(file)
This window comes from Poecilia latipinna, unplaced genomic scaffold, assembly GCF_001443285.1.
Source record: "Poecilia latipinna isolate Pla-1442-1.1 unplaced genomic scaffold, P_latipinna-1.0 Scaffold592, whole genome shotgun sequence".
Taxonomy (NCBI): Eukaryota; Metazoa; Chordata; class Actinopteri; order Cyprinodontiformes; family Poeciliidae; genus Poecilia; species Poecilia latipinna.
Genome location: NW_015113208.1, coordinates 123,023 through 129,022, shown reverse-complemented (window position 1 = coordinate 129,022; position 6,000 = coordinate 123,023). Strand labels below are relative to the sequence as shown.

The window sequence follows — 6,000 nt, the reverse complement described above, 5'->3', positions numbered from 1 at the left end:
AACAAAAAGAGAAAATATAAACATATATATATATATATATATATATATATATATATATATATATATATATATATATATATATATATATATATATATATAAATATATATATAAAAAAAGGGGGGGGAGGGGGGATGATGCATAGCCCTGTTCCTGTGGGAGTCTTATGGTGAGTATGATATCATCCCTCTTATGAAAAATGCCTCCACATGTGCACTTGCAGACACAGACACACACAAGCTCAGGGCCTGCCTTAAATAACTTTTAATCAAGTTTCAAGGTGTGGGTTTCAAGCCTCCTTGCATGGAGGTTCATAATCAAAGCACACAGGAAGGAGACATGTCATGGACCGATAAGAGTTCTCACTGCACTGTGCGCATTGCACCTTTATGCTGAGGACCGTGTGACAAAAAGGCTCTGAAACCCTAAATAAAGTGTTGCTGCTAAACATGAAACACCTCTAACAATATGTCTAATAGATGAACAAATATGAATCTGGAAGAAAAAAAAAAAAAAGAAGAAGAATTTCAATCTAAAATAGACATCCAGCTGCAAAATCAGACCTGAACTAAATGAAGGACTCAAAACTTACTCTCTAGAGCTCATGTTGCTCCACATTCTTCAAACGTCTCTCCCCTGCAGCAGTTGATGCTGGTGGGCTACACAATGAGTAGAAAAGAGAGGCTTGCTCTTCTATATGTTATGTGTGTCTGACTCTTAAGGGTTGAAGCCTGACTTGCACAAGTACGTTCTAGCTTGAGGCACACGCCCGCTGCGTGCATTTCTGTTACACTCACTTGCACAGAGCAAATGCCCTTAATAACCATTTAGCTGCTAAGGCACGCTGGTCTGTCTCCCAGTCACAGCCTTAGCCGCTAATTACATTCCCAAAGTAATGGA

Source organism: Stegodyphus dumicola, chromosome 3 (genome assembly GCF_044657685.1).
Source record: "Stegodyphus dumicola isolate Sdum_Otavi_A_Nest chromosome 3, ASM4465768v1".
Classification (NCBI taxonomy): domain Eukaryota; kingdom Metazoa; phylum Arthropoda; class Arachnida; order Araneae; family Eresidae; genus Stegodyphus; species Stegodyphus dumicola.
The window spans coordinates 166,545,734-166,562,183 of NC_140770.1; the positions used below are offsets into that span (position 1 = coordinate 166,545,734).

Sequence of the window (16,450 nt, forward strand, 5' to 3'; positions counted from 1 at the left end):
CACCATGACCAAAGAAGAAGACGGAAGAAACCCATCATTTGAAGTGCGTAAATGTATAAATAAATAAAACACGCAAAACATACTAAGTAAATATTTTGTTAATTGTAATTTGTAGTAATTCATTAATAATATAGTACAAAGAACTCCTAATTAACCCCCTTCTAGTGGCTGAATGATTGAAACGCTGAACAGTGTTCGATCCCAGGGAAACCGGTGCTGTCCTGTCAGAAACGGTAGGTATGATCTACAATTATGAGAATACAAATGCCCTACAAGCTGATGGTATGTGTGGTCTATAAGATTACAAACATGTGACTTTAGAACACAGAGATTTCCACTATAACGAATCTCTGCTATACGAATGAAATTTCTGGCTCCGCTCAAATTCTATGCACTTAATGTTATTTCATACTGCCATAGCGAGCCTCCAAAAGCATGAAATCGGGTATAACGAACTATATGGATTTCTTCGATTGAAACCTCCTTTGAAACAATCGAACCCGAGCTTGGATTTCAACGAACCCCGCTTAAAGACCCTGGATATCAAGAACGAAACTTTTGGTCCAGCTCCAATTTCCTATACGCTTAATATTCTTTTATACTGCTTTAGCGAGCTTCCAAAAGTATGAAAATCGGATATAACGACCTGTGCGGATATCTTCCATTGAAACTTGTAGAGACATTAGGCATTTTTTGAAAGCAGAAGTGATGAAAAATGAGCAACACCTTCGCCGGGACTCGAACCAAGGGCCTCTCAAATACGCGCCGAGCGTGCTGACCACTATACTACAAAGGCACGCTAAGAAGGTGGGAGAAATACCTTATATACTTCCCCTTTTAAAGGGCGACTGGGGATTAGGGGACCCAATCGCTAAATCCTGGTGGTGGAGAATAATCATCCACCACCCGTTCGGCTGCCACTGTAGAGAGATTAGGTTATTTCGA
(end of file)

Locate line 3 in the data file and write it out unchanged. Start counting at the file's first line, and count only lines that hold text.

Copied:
Taxonomy (NCBI): Eukaryota; Metazoa; Chordata; class Actinopteri; order Cyprinodontiformes; family Poeciliidae; genus Poecilia; species Poecilia latipinna.